The following extract is from "On Painting", by Leon Battista Alberti, and first describes the use of drawing grids:
"Here is that which will be of great use to he who desires to use it. I think that there is nothing more useful than this 'veil' which, when I am with my friends, I call a grid.
Leon Battista Albert
First, it always presents you with the plane, unaltered. There where you have marked precises limits, you will easily find the pyramid's true cuspid, which would assuredly be difficult without the grid. You are aware of how impossible it is to copy something that does not continually have the same appearance, for it is easier to imitate painting than sculpture. You area aware that as the centre's distance and position of the centre are modified, the thing you see also appears to change greatly.Therefore, as I said, the veil will be, quite useful to you, since that which you see is always the same thing.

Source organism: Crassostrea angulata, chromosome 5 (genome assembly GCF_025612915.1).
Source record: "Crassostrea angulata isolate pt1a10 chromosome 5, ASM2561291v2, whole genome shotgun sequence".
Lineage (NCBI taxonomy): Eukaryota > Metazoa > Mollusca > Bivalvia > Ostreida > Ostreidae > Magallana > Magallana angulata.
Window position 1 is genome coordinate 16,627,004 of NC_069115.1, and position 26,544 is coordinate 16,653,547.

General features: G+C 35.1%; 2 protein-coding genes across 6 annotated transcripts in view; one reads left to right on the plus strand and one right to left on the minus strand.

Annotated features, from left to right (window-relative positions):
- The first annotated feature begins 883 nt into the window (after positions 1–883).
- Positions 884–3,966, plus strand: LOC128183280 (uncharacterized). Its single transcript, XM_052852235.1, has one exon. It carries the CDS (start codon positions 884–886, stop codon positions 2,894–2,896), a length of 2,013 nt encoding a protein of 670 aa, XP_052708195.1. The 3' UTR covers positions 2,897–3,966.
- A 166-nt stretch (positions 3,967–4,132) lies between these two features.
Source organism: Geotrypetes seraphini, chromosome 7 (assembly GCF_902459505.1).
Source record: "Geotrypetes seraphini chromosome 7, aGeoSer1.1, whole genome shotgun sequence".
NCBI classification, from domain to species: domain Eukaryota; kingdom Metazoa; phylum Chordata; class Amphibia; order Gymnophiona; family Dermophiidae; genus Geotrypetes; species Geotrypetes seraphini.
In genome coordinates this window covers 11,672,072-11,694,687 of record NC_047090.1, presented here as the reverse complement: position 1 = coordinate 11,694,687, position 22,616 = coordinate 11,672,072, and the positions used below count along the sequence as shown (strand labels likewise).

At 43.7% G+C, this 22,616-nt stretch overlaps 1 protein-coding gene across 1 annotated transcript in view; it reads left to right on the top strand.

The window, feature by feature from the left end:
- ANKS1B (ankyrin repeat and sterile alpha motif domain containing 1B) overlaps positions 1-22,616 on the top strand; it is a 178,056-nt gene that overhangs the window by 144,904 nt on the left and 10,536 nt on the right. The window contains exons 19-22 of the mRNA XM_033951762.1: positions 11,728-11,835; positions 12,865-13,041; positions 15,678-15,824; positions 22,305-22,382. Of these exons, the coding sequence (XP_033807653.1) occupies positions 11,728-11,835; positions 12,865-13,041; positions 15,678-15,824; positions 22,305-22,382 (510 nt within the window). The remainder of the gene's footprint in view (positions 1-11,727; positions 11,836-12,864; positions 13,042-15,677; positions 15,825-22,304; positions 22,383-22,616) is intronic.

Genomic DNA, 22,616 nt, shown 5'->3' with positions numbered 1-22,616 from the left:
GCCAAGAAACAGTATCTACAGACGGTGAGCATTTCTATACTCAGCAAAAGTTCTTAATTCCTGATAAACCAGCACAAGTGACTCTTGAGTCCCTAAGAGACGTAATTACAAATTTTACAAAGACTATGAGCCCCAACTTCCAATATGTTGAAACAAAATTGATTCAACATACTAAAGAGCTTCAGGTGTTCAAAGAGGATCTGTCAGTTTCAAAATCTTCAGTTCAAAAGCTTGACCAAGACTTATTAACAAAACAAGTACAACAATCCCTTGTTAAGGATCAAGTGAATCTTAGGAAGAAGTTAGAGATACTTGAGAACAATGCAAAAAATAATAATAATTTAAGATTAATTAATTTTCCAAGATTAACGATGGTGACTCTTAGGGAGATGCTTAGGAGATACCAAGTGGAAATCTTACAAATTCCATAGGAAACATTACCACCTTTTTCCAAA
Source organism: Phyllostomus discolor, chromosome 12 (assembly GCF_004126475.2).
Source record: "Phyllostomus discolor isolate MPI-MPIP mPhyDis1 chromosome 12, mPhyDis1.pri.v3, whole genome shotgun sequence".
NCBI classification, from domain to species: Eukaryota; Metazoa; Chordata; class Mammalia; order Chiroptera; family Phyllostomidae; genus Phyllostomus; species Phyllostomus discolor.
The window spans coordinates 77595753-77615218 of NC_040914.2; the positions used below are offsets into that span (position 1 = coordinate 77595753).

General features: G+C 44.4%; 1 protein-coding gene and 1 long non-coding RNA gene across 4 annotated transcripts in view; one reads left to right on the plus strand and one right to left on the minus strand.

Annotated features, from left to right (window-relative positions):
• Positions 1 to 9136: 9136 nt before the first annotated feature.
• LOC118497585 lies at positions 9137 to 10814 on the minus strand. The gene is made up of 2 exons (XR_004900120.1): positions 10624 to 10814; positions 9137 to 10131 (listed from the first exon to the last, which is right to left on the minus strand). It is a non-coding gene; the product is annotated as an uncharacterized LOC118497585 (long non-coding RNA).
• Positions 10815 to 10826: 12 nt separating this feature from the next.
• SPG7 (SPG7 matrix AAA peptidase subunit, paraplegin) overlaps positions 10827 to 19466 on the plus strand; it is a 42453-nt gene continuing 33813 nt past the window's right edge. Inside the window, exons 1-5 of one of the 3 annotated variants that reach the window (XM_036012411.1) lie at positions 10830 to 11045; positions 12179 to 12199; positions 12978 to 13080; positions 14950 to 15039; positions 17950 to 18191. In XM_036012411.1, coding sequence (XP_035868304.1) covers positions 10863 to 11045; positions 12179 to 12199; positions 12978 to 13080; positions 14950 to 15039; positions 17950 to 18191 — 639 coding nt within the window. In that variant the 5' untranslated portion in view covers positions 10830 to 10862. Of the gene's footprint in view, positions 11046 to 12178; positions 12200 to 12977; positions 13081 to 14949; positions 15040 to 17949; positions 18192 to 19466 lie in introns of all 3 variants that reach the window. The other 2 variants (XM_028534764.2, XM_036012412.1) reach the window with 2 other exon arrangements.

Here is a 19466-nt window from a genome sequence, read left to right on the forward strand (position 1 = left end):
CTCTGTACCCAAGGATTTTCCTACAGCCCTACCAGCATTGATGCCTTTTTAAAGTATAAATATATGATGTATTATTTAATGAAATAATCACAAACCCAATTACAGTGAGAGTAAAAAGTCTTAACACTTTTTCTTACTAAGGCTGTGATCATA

Second, it will be easy for you to find where the outline and the planes lie. Here on this parallel line you will find the forehead, on that the nose, on another the cheeks, on this lower one the chin and all the outstanding features each in their place. You will be able to put everything in its right place, on walls or panels divided up with similar parallel lines.
Last, the veil will help you greatly in learning to paint when you see round objects and objects in relief through it. It is in this manner that you will be able to use your experience and judgement to see how very useful our veil can be to you.
Also, I will not listen to what some may say, that the painter should not use these things, because even though they are a great help in painting well, perhaps they are such that he will soon be unable to do anything without them.
I do not believe that a painter should be expected to suffer endless pain, but rather to make paintings with good relief and that are a good likenesse of their subject. I do not believe this can ever be done without using the veil. Therefore, let us use this grid, or veil, as we have said. Then, when a painter wishes to test his skill without the veil, let him first mark the edges of the objects within the veil's parallel lines, or he may study them differently in imagining a line intersected by its perpendicular wherever these limits fall."
- Leon Battista Alberti